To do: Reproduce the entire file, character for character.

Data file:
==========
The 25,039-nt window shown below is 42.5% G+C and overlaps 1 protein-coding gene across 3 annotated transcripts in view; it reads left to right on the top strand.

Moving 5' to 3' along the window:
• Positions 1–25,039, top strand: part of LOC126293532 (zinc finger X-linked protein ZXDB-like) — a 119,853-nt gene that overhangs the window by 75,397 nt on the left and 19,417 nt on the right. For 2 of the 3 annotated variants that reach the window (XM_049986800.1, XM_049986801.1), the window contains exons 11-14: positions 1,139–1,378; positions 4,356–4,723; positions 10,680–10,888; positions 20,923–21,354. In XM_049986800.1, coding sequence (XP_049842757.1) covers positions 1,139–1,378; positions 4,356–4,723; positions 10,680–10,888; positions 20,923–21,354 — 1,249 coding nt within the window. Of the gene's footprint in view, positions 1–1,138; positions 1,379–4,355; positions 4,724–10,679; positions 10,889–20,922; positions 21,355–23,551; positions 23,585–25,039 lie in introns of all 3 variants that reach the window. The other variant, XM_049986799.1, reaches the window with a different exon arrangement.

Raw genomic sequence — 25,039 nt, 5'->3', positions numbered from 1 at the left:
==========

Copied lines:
The 25,039-nt window shown below is 42.5% G+C and overlaps 1 protein-coding gene across 3 annotated transcripts in view; it reads left to right on the top strand.

Moving 5' to 3' along the window:
• Positions 1–25,039, top strand: part of LOC126293532 (zinc finger X-linked protein ZXDB-like) — a 119,853-nt gene that overhangs the window by 75,397 nt on the left and 19,417 nt on the right. For 2 of the 3 annotated variants that reach the window (XM_049986800.1, XM_049986801.1), the window contains exons 11-14: positions 1,139–1,378; positions 4,356–4,723; positions 10,680–10,888; positions 20,923–21,354. In XM_049986800.1, coding sequence (XP_049842757.1) covers positions 1,139–1,378; positions 4,356–4,723; positions 10,680–10,888; positions 20,923–21,354 — 1,249 coding nt within the window. Of the gene's footprint in view, positions 1–1,138; positions 1,379–4,355; positions 4,724–10,679; positions 10,889–20,922; positions 21,355–23,551; positions 23,585–25,039 lie in introns of all 3 variants that reach the window. The other variant, XM_049986799.1, reaches the window with a different exon arrangement.

Raw genomic sequence — 25,039 nt, 5'->3', positions numbered from 1 at the left: